The band’s wild, kinetic post-punk is as much a visual offering as it is an auditory one. They are strange and they are odd, producing frenzied, unsettled krautrock that is somehow danceable, and they’ve developed a reputation for their costumed attire and penchant for putting on brutal live performances.
The band’s sophomore record Stunning Luxury, however, is as close as you can get to witnessing the band in person, their latest offering an adventurous effort in mixing everything from dance-punk, dreamy ambience, electro-pop (or rock) and everything imaginable in between.
It’s the attention to detail amid a seemingly chaotic wall of noise that makes Stunning Luxury such a textured, measured record. Opening track “Pestisound (Moving Out)” is held together by the rhythmic cowbell and steadied chants. The multi-layered instruments and plethora of noises ebb and flow in and against each other, and tracks such as “Letter from Hampi Mountain” and “Rechargeable” are immediate and urgent, but never hurried.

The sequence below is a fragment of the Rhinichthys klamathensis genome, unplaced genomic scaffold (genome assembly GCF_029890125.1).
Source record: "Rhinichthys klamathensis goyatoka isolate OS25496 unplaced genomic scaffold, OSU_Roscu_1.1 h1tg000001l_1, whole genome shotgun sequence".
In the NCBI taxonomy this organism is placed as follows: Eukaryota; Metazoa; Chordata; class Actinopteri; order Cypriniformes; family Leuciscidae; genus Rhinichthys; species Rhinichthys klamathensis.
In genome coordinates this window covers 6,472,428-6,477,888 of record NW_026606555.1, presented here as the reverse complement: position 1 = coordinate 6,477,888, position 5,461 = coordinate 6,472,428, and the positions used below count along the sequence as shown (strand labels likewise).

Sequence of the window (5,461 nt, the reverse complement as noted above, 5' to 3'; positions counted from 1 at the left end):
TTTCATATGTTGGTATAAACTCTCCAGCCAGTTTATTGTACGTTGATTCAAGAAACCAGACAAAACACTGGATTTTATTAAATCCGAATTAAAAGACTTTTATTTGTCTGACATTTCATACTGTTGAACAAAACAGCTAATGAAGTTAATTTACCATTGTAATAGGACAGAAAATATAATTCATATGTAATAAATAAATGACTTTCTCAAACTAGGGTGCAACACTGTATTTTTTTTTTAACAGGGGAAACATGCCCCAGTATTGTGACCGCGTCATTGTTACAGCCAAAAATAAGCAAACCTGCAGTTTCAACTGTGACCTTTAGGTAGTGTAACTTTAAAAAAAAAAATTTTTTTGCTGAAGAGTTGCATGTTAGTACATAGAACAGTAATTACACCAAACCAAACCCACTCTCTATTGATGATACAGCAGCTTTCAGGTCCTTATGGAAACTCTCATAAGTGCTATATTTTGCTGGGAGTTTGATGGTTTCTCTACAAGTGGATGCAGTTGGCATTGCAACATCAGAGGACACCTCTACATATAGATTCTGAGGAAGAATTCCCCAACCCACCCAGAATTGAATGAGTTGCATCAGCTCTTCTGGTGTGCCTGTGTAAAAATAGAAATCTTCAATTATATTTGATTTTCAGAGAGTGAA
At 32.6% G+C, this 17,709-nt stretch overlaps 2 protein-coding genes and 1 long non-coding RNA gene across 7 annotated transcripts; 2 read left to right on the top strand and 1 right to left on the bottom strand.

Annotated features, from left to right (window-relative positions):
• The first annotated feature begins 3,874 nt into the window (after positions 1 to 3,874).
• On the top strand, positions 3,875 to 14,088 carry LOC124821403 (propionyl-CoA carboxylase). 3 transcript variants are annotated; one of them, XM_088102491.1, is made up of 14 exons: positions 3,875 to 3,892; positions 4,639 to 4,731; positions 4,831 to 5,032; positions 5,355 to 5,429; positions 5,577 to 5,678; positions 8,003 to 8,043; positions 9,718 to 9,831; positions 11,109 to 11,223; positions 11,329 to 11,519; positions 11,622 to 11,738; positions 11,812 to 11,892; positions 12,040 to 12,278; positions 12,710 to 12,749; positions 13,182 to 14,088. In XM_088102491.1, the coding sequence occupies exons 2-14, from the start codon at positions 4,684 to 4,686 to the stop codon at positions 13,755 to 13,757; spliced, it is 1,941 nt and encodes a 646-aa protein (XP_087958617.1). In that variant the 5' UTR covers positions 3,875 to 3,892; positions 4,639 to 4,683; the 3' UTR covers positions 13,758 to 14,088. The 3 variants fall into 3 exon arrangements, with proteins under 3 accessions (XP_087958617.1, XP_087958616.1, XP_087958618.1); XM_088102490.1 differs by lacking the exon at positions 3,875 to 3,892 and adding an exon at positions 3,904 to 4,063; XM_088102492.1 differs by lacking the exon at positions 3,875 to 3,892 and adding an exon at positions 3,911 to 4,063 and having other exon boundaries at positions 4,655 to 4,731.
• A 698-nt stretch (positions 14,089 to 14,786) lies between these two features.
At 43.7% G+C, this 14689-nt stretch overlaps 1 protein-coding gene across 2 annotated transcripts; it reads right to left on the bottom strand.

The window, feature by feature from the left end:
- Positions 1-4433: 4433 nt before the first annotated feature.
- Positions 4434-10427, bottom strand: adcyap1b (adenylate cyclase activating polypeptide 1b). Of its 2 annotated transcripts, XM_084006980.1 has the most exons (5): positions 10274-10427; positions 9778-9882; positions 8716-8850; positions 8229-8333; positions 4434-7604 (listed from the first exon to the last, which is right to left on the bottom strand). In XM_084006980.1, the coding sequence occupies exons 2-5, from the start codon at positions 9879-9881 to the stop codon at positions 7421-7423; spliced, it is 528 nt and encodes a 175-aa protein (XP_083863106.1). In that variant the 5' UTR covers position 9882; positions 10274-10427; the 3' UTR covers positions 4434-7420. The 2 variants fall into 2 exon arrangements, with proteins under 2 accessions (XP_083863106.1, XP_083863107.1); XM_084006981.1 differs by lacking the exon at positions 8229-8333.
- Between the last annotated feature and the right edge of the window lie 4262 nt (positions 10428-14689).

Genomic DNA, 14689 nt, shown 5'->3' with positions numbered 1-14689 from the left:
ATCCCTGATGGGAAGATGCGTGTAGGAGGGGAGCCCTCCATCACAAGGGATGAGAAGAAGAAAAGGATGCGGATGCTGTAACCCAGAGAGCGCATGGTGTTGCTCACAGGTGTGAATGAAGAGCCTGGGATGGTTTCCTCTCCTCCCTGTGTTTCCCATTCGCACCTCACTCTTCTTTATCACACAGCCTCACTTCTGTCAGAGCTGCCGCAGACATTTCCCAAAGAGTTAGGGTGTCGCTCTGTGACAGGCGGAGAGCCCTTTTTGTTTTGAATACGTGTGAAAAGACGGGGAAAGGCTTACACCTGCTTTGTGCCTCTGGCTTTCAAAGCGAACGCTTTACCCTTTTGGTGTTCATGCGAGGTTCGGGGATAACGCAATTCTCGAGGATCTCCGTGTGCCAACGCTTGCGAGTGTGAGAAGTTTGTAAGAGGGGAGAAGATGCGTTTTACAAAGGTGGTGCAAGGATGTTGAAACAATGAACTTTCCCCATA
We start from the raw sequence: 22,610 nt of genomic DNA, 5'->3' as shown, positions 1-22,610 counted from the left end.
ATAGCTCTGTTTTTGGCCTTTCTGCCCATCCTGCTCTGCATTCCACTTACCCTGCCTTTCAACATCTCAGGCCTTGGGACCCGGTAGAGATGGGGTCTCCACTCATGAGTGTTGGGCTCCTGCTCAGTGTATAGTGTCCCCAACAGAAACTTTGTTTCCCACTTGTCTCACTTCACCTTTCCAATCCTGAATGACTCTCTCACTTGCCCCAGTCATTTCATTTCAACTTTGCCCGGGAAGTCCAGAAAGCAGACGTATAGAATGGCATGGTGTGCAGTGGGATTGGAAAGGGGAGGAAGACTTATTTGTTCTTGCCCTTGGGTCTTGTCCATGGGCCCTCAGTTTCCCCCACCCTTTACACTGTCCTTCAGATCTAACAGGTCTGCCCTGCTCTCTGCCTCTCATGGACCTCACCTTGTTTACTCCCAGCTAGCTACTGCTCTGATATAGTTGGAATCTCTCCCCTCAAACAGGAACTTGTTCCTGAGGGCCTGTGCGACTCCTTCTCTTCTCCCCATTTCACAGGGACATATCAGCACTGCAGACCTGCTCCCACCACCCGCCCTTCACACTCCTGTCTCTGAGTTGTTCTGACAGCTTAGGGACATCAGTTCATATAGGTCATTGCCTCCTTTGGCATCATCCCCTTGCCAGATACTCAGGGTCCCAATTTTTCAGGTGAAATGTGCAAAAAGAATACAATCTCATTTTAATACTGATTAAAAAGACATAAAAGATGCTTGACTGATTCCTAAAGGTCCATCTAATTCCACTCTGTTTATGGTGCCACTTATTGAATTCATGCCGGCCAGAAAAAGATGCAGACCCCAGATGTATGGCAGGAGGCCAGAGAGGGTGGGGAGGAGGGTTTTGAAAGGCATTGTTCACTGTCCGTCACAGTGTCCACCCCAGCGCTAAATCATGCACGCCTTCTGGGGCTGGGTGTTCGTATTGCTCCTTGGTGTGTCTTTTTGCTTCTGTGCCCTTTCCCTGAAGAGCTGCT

Amid the frenzy, there is a balance. The intellect of Bill Hicks is alluded to, who has influenced another London-based post-punk in Goat Girl (they subverted the comedian’s "Goat Boy" act for their band name) and it’s riddled in similar themes of dark humour and taboo subjects. There is a measured heartbeat across the tracks that keep the insanity of the soundscapes grounded. Much like their post-punk counterparts in Show Me The Body, Shame and Bodega, there is a primal aspect to the record hiding behind subtle hints of pop. It’s no surprise that they share similar qualities to SMTB and BODEGA, both bands who have popped out of New York City’s punk scene which, in turn, evolved from the metropolis’ dance-punk movement in the early 2000s. Snapped Ankles make music to soundtrack the apocalypse, and you can’t help simply sitting and enjoying the ride.